The smell of pine is synonymous with cleanliness – something that works in the favour of trusty cleaning product Pine-Sol. Despite its website claiming that ‘since 1929, Original Pine-Sol has been cleaning America’s toughest dirt, grease and grime’, the brand’s latest campaign – named ‘Pine-Sol Presents’ – is more concerned with the things its product can’t do.
The set of spots – from digital agency Critical Mass – ran as YouTube pre-rolls, geared towards the site’s most-searched terms, which include ‘cat videos’ or ‘make-up tutorials’. In one spot, a woman is putting on make-up in a bathroom mirror. “Susan has a big date tonight,” says the narrator. “Will it work out? We don’t know, we’re not romantic. But we do know how to clean that sink she’s in front of.” It concludes; “We don’t date.” Other spots in the series assert that Pine-Sol hasn’t got eyes, can’t get mad and doesn’t get out much, either.
The aesthetic of these ads – all bright colours and capital letters – the light, silly humour, and pre-YouTube video placement collectively suggest that the spots are designed to appeal to a younger, more internet-savvy audience. And as the ads roll out a growing number of situations in which its product can come into its own – promising to clean carpets, cookers, gym clothes, hardwood floors, and more – its all-in-one appeal seems ideal for Gen Yers, who spend an average of ten hours less spring-cleaning than their older counterparts.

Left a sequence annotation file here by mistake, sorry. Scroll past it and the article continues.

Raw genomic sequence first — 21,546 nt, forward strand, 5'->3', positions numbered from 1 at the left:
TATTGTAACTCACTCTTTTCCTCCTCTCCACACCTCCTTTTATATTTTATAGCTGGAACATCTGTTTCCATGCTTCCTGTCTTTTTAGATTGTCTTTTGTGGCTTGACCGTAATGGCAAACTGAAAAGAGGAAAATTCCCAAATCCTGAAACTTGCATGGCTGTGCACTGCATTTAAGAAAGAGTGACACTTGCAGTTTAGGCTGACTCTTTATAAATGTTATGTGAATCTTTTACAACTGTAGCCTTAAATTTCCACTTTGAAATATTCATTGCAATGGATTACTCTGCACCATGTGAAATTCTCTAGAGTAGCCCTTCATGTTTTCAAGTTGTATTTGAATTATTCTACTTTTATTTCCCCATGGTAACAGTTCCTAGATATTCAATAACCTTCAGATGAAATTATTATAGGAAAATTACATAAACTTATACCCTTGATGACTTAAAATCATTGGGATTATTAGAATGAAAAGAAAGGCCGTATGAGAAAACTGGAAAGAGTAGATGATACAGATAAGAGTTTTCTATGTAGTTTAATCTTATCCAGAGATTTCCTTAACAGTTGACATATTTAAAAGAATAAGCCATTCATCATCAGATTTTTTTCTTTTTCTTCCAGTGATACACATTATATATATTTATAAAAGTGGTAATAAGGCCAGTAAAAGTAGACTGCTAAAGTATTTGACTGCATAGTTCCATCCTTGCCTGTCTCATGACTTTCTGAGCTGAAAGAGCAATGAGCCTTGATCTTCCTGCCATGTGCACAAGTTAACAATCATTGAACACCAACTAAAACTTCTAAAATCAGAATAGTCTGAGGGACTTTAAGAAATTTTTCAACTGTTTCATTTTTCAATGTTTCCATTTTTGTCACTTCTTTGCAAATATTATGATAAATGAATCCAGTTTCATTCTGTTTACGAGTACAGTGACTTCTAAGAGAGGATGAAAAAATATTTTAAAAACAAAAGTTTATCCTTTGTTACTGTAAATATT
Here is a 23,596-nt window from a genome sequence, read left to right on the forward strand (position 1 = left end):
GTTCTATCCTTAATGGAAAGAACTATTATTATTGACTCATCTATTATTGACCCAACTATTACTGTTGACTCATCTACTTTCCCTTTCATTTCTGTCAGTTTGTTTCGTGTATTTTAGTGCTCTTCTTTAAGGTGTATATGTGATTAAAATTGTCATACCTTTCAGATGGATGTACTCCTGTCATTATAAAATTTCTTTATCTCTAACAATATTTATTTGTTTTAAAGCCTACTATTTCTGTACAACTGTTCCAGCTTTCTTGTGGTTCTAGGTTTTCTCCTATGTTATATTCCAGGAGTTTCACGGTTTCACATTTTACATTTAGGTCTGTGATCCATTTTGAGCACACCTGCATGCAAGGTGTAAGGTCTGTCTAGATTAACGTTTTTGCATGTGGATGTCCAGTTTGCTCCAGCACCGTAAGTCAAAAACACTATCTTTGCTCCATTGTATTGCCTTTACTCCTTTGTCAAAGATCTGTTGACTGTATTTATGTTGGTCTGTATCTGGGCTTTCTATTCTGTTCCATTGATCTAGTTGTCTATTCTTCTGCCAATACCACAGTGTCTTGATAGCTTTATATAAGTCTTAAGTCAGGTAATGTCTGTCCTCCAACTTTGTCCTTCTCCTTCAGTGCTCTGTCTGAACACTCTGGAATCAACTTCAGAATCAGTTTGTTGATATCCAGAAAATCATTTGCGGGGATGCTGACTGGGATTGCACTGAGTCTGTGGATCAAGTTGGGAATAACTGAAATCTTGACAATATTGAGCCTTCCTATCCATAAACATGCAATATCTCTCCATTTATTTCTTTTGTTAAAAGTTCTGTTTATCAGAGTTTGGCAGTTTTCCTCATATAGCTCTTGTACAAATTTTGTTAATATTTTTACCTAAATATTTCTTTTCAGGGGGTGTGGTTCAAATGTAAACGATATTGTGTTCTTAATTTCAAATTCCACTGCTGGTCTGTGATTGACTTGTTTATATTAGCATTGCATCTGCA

Pine-Sol doesn’t date or get mad, but it’s pretty good at cleaning stuff
Pine-Sol (2016) ©
The tact these spots have taken isn’t just honest, either – it’s relatable. Its admittance of defeat will inevitably ring true with Gen Yers – this generation is more self-deprecating than any other. In short, it’s talking to them in a language they understand – something Amsterdam-born hotel chain Hans Brinker and UK-based beer brand Newcastle Brown Ale have similarly found success in doing.
By targeting this audience on the platforms they frequent – 72% of Gen Yers use YouTube – Pine-Sol hasn’t just exemplified its ability to help people keep their homes clean, it’s also mopped the floor with traditional cleaning advertisements, by engaging with a generation that isn’t necessarily that keen on cleaning. "The work was designed to resonate with the audience by talking about the things they're talking about," says Stefan Smith, senior copywriter at Critical Mass, which developed the campaign. "Our target is too clever and focused to watch something they don't connect with right away, and Pine-Sol isn't something they are naturally enthused about."
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Hannah Callaghan is an account executive at Canvas8. As an Advertising Management graduate, she’s an expert in all things celebrity and pop culture.
03 Oct 16